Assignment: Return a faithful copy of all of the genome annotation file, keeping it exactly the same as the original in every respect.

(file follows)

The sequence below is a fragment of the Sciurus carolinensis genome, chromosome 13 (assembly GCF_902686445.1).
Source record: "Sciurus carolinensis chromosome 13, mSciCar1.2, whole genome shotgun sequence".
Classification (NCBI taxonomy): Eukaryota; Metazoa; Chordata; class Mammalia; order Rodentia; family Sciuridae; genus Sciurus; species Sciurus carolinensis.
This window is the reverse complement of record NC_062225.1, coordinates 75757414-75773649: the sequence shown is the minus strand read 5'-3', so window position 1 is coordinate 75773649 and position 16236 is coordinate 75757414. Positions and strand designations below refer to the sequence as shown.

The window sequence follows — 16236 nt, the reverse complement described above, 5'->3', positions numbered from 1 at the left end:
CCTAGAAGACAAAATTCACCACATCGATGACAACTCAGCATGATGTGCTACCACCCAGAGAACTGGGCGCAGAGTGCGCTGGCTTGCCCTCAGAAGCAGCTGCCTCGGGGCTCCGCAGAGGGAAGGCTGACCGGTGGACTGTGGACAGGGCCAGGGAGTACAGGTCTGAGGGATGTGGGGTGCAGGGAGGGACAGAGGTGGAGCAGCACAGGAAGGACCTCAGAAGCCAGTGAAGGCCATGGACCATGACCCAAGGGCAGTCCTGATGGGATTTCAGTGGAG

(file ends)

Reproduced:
The sequence below is a fragment of the Sciurus carolinensis genome, chromosome 13 (assembly GCF_902686445.1).
Source record: "Sciurus carolinensis chromosome 13, mSciCar1.2, whole genome shotgun sequence".
Classification (NCBI taxonomy): Eukaryota; Metazoa; Chordata; class Mammalia; order Rodentia; family Sciuridae; genus Sciurus; species Sciurus carolinensis.
This window is the reverse complement of record NC_062225.1, coordinates 75757414-75773649: the sequence shown is the minus strand read 5'-3', so window position 1 is coordinate 75773649 and position 16236 is coordinate 75757414. Positions and strand designations below refer to the sequence as shown.

The window sequence follows — 16236 nt, the reverse complement described above, 5'->3', positions numbered from 1 at the left end:
CCTAGAAGACAAAATTCACCACATCGATGACAACTCAGCATGATGTGCTACCACCCAGAGAACTGGGCGCAGAGTGCGCTGGCTTGCCCTCAGAAGCAGCTGCCTCGGGGCTCCGCAGAGGGAAGGCTGACCGGTGGACTGTGGACAGGGCCAGGGAGTACAGGTCTGAGGGATGTGGGGTGCAGGGAGGGACAGAGGTGGAGCAGCACAGGAAGGACCTCAGAAGCCAGTGAAGGCCATGGACCATGACCCAAGGGCAGTCCTGATGGGATTTCAGTGGAG